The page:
Z-Man Games announces a fresh new take on the classic Carcassonne game: Carcassonne: Safari. Instead of building the French countryside surrounding Carcassonne, players will build the wilderness of Africa with savannahs, bush, animal paths, baobab trees, and watering holes, all teaming with wildlife. The wildlife is key to scoring in Carcassonne: Safari. Unlike traditional Carcassonne, scored points are not based on size or length of a controlled area. Instead, scored points are based on the number of different animals in the scoring area. A safari is certainly more interesting with a larger variety of animals. Bonus points are scored for each bird in a scored area. Boabab trees, like the cloisters in the original Carcassonne game, need to be surrounded before being completed. However, boabab trees do not score any points. Instead, they provide the player controlling the baobab tree animal tokens when placed and additional animal tokens when completed. Players can use the animal tokens to increase the scoring of bushes and paths by discarding a token to increase the number of animal types scored in the area by one. Animal tokens can also be used to create watering holes. Every player can contribute to any watering hole by adding their animal token to the watering hole as long as it contains a different animal than one already there. Scoring encourages the completion of watering hole because each new tile placed to expand the watering hole scores an increasing number of points. Lastly, this game features two ranger vehicles that reside just adjacent to the safari tiles. Players may move the ranger vehicles as part of their move. Placing a tile beneath a ranger vehicle scores additional bonus points. Carcassonne: Safari is the fourth game in the Carcassonne Around the World series which already features Carcassonne: Amazonas,Carcassonne: Gold Rush, andCarcassonne: South Seas.Carcassonne: Safari is available for pre-order now and will be released in late 2018. Go to Z-Man Games to learn more about Carcassonne: Safari.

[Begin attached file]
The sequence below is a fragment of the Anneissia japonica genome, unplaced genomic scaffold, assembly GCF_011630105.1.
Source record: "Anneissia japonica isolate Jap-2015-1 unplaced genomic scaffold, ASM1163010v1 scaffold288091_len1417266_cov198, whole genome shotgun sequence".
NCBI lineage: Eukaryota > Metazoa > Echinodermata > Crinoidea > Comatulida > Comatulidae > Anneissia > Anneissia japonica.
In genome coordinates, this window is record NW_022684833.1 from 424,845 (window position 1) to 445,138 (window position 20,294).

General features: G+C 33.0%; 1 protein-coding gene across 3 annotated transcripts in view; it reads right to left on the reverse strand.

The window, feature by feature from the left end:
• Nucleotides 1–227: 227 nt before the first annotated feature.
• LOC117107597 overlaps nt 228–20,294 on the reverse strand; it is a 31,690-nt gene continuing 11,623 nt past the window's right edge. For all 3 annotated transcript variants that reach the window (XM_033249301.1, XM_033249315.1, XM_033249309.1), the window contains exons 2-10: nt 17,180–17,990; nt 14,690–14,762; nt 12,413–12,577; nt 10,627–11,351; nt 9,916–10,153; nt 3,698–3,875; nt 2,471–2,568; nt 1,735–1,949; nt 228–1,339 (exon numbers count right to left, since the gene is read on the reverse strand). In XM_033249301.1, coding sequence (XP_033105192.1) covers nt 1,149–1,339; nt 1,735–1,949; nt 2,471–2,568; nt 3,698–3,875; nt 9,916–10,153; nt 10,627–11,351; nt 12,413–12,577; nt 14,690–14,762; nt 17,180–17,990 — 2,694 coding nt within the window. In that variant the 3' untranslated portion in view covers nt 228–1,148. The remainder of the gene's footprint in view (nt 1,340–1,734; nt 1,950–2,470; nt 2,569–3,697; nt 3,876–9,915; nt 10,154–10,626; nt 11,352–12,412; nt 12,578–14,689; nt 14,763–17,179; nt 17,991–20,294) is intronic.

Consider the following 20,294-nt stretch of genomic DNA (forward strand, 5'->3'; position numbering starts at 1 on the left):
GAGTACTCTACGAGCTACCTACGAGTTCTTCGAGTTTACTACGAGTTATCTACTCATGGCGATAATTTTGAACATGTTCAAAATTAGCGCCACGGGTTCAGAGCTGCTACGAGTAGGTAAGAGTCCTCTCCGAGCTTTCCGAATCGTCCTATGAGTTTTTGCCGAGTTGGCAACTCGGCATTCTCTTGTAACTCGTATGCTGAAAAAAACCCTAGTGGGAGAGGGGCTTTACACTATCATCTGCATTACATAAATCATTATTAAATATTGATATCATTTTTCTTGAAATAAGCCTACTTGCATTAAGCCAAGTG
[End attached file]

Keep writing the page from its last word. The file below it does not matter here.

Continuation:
Since Mayfair Games folded their hand earlier this year, we’ve been slowly learning the fate of the games in their catalog. Now, we have some clarity on Lords of Vegas. Z-Man Games will take over publishing for the Lords of Vegas line of games, which includes the base game and the UP! expansion. It appears that Z-Man will start by selling the existing Mayfair stock of games.